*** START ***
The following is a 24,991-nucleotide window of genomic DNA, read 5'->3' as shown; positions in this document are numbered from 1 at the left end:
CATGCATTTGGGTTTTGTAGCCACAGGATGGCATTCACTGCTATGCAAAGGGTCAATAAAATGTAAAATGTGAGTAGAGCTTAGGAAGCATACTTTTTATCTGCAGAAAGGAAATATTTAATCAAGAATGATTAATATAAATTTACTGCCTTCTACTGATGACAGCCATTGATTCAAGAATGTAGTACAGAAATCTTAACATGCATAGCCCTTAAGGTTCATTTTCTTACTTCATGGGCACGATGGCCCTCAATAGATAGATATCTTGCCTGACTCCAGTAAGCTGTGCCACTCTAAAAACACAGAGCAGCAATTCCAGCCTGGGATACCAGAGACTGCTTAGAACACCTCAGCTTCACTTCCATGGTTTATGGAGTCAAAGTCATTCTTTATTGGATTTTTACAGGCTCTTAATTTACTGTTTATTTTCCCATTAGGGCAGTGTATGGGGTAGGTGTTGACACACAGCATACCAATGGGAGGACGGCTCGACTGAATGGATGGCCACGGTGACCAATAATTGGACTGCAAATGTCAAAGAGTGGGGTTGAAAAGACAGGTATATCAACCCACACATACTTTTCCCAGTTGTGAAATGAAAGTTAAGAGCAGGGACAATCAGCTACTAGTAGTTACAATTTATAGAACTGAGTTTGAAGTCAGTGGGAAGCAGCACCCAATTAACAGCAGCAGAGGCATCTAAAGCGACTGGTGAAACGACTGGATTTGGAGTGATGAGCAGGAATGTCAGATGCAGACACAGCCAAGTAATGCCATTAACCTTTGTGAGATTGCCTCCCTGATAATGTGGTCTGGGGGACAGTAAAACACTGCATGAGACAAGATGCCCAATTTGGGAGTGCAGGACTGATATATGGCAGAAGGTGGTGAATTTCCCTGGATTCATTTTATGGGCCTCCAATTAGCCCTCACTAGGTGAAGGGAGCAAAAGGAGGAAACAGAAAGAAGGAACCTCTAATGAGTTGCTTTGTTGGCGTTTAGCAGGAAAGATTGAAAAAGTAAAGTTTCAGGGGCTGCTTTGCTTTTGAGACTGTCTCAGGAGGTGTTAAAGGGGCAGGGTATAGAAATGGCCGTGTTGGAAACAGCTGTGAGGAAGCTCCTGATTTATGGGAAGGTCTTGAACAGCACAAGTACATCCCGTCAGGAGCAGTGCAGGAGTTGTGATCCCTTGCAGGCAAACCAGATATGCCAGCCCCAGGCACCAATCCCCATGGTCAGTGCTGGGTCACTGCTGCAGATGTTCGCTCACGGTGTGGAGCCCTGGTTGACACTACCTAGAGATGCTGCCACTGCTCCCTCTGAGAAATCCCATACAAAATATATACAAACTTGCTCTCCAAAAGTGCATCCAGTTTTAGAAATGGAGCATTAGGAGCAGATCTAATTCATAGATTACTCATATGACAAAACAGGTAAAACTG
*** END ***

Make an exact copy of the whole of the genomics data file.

The following is a 24,991-nucleotide window of genomic DNA, read 5'->3' as shown; positions in this document are numbered from 1 at the left end:
CATGCATTTGGGTTTTGTAGCCACAGGATGGCATTCACTGCTATGCAAAGGGTCAATAAAATGTAAAATGTGAGTAGAGCTTAGGAAGCATACTTTTTATCTGCAGAAAGGAAATATTTAATCAAGAATGATTAATATAAATTTACTGCCTTCTACTGATGACAGCCATTGATTCAAGAATGTAGTACAGAAATCTTAACATGCATAGCCCTTAAGGTTCATTTTCTTACTTCATGGGCACGATGGCCCTCAATAGATAGATATCTTGCCTGACTCCAGTAAGCTGTGCCACTCTAAAAACACAGAGCAGCAATTCCAGCCTGGGATACCAGAGACTGCTTAGAACACCTCAGCTTCACTTCCATGGTTTATGGAGTCAAAGTCATTCTTTATTGGATTTTTACAGGCTCTTAATTTACTGTTTATTTTCCCATTAGGGCAGTGTATGGGGTAGGTGTTGACACACAGCATACCAATGGGAGGACGGCTCGACTGAATGGATGGCCACGGTGACCAATAATTGGACTGCAAATGTCAAAGAGTGGGGTTGAAAAGACAGGTATATCAACCCACACATACTTTTCCCAGTTGTGAAATGAAAGTTAAGAGCAGGGACAATCAGCTACTAGTAGTTACAATTTATAGAACTGAGTTTGAAGTCAGTGGGAAGCAGCACCCAATTAACAGCAGCAGAGGCATCTAAAGCGACTGGTGAAACGACTGGATTTGGAGTGATGAGCAGGAATGTCAGATGCAGACACAGCCAAGTAATGCCATTAACCTTTGTGAGATTGCCTCCCTGATAATGTGGTCTGGGGGACAGTAAAACACTGCATGAGACAAGATGCCCAATTTGGGAGTGCAGGACTGATATATGGCAGAAGGTGGTGAATTTCCCTGGATTCATTTTATGGGCCTCCAATTAGCCCTCACTAGGTGAAGGGAGCAAAAGGAGGAAACAGAAAGAAGGAACCTCTAATGAGTTGCTTTGTTGGCGTTTAGCAGGAAAGATTGAAAAAGTAAAGTTTCAGGGGCTGCTTTGCTTTTGAGACTGTCTCAGGAGGTGTTAAAGGGGCAGGGTATAGAAATGGCCGTGTTGGAAACAGCTGTGAGGAAGCTCCTGATTTATGGGAAGGTCTTGAACAGCACAAGTACATCCCGTCAGGAGCAGTGCAGGAGTTGTGATCCCTTGCAGGCAAACCAGATATGCCAGCCCCAGGCACCAATCCCCATGGTCAGTGCTGGGTCACTGCTGCAGATGTTCGCTCACGGTGTGGAGCCCTGGTTGACACTACCTAGAGATGCTGCCACTGCTCCCTCTGAGAAATCCCATACAAAATATATACAAACTTGCTCTCCAAAAGTGCATCCAGTTTTAGAAATGGAGCATTAGGAGCAGATCTAATTCATAGATTACTCATATGACAAAACAGGTAAAACTG